The thing about having to claim cultural authenticity, though, is that someone is almost always going to step up and say you don’t have the right to make that claim. Horan gets to make the music he makes without much conversation: It’s safe and familiar to watch a white boy wear a sweater, cultivate a little scruff and sing us sweet songs about love and trust. He doesn’t have to be Justin Timberlake or Nick Jonas, because there are so many ways to be a white man! Malik, in contrast, was recently embroiled in a Twitter feud over his artistic interactions with black culture when rapper Azealia Banks alleged that he’d copied imagery she’d previously used for his “Pillow Talk” video — and, when he responded that he hadn’t, quickly escalated to claiming he was “a white boy pretending to be black,” a “sand n—— who emulates white boys’ renditions of black male hood.” Banks eventually apologized for her remarks.
It’s an unwinnable game, the play of race and masculinity on an international stage: Ultimately, trying to figure out how to perform the complicated tangle of personal identity as a consumable persona always ends up reductive both in the doing and the dissecting. Perhaps the best indication of how Malik is working to figure out his place in the world comes in the interlude track Intermission: “Flower” on Mind of Mine, where he drops the focus on sex and drugs, the tight hold on certain markers of his adulthood, and sings in his father’s native Urdu.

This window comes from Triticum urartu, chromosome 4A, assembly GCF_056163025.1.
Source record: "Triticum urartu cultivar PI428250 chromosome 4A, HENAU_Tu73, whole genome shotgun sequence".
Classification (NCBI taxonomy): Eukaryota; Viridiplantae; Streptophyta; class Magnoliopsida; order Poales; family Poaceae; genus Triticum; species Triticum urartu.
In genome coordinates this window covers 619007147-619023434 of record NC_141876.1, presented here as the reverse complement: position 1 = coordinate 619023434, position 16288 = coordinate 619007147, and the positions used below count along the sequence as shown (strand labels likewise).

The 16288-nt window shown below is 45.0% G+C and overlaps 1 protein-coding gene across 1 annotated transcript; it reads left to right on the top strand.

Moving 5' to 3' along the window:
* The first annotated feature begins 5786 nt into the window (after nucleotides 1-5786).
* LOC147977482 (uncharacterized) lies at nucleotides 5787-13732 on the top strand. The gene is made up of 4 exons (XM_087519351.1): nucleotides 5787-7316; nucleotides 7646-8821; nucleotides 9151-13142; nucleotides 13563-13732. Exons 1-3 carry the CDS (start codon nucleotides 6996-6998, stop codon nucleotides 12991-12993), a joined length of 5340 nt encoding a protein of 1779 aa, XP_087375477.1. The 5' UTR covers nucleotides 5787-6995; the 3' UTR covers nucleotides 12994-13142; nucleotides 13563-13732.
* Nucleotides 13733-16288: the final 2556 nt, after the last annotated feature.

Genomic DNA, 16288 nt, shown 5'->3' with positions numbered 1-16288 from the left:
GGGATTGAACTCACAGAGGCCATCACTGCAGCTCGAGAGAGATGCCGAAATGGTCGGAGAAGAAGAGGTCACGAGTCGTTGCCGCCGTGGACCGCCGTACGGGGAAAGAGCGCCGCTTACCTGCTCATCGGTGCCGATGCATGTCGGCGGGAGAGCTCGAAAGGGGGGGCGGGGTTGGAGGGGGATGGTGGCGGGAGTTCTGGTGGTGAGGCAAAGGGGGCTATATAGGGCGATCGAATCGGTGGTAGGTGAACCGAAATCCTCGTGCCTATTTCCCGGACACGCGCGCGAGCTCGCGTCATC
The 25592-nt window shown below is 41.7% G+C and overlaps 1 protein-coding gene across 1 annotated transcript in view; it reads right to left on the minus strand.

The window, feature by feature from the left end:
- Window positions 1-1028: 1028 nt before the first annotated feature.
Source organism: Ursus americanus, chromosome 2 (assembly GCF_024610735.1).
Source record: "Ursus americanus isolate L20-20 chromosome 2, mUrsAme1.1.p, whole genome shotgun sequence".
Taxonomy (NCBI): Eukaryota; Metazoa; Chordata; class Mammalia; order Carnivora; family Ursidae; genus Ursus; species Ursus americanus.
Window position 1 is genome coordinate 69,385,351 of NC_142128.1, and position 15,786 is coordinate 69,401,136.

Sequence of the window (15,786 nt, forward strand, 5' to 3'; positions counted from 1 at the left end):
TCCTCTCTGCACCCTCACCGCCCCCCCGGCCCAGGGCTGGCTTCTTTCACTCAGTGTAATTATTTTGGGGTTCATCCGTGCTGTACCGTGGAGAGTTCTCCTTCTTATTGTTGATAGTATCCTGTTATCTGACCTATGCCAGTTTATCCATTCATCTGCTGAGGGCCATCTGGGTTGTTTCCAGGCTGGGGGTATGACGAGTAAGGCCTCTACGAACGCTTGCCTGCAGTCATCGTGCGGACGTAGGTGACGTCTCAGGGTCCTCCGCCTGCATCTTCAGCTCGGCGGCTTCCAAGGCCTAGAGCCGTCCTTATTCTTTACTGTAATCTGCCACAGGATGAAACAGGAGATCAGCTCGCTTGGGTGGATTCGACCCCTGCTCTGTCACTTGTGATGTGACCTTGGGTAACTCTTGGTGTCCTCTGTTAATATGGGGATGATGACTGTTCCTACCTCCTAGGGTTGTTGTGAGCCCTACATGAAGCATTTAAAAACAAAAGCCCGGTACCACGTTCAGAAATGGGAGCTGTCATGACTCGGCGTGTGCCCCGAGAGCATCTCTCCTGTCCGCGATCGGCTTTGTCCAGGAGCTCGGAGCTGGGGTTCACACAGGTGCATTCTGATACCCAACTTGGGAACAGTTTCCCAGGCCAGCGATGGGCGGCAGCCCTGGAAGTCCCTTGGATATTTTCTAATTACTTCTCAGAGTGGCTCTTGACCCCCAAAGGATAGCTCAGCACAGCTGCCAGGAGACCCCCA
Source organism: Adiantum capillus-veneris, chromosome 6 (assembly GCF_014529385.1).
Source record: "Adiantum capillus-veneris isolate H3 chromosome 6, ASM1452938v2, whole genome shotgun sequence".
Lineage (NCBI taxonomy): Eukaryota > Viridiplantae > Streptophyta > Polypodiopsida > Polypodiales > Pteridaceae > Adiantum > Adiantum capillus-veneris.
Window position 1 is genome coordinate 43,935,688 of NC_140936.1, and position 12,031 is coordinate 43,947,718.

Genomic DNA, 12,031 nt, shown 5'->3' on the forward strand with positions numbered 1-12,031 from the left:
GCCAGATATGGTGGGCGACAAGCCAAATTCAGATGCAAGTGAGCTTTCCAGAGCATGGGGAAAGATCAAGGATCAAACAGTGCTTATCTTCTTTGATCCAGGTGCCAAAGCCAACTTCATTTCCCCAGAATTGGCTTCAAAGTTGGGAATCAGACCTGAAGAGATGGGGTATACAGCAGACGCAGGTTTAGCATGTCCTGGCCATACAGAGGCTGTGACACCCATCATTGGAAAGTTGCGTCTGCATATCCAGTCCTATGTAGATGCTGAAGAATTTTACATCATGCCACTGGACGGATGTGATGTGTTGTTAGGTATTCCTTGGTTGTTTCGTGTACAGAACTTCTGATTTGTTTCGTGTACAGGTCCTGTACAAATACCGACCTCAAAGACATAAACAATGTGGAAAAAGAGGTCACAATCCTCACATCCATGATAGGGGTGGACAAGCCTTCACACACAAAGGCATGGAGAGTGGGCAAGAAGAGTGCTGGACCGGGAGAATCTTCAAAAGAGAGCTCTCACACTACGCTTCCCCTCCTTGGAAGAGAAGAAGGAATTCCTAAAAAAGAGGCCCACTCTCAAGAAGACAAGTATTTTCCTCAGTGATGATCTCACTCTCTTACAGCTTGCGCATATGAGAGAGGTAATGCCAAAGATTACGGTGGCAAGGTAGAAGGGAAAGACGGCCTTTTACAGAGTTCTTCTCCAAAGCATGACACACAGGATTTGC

Malik writes about recording the song in ZAYN: “Man, I know if Dad was to hear me sing like this,” he tells his producer, Malay, “it would mean everything.” The lyrics are tender: “Until the flower of this love has blossomed / This heart won’t be at peace / Give me your heart.” The style of the song is inspired by Nusrat Fateh Ali Khan, a Pakistani musician whom Malik loved growing up. The beauty of his voice singing it cuts through the rest of his bluster, and serves as a reminder that underneath his public performance there is so much personal history: a single human boy trying to navigate the complexities of race and sex, persona and performance, trying to grow up in public — doing the difficult work of trying to figure out how to grow up at all.